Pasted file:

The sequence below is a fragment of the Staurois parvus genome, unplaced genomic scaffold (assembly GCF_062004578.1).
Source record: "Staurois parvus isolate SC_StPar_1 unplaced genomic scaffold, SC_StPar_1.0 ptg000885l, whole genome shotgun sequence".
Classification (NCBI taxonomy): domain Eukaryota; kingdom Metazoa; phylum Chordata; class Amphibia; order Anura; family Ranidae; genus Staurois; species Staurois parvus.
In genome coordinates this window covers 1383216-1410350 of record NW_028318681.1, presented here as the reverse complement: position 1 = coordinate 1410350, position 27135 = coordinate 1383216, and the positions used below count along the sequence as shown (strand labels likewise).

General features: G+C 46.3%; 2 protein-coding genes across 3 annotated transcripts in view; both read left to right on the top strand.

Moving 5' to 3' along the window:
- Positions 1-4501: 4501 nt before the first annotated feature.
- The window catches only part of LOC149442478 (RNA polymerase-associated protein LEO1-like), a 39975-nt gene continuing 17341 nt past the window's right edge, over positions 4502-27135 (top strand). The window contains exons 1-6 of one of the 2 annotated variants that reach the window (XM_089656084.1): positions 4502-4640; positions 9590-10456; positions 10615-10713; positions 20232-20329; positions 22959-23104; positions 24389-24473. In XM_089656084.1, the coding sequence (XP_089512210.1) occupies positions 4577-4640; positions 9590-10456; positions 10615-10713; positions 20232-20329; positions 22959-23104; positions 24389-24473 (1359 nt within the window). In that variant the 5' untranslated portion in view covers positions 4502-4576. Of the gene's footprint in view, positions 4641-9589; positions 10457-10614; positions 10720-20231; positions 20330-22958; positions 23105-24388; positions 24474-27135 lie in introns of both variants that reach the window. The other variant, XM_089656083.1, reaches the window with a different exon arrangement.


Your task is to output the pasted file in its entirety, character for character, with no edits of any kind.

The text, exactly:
The sequence below is a fragment of the Staurois parvus genome, unplaced genomic scaffold (assembly GCF_062004578.1).
Source record: "Staurois parvus isolate SC_StPar_1 unplaced genomic scaffold, SC_StPar_1.0 ptg000885l, whole genome shotgun sequence".
Classification (NCBI taxonomy): domain Eukaryota; kingdom Metazoa; phylum Chordata; class Amphibia; order Anura; family Ranidae; genus Staurois; species Staurois parvus.
In genome coordinates this window covers 1383216-1410350 of record NW_028318681.1, presented here as the reverse complement: position 1 = coordinate 1410350, position 27135 = coordinate 1383216, and the positions used below count along the sequence as shown (strand labels likewise).

General features: G+C 46.3%; 2 protein-coding genes across 3 annotated transcripts in view; both read left to right on the top strand.

Moving 5' to 3' along the window:
- Positions 1-4501: 4501 nt before the first annotated feature.
- The window catches only part of LOC149442478 (RNA polymerase-associated protein LEO1-like), a 39975-nt gene continuing 17341 nt past the window's right edge, over positions 4502-27135 (top strand). The window contains exons 1-6 of one of the 2 annotated variants that reach the window (XM_089656084.1): positions 4502-4640; positions 9590-10456; positions 10615-10713; positions 20232-20329; positions 22959-23104; positions 24389-24473. In XM_089656084.1, the coding sequence (XP_089512210.1) occupies positions 4577-4640; positions 9590-10456; positions 10615-10713; positions 20232-20329; positions 22959-23104; positions 24389-24473 (1359 nt within the window). In that variant the 5' untranslated portion in view covers positions 4502-4576. Of the gene's footprint in view, positions 4641-9589; positions 10457-10614; positions 10720-20231; positions 20330-22958; positions 23105-24388; positions 24474-27135 lie in introns of both variants that reach the window. The other variant, XM_089656083.1, reaches the window with a different exon arrangement.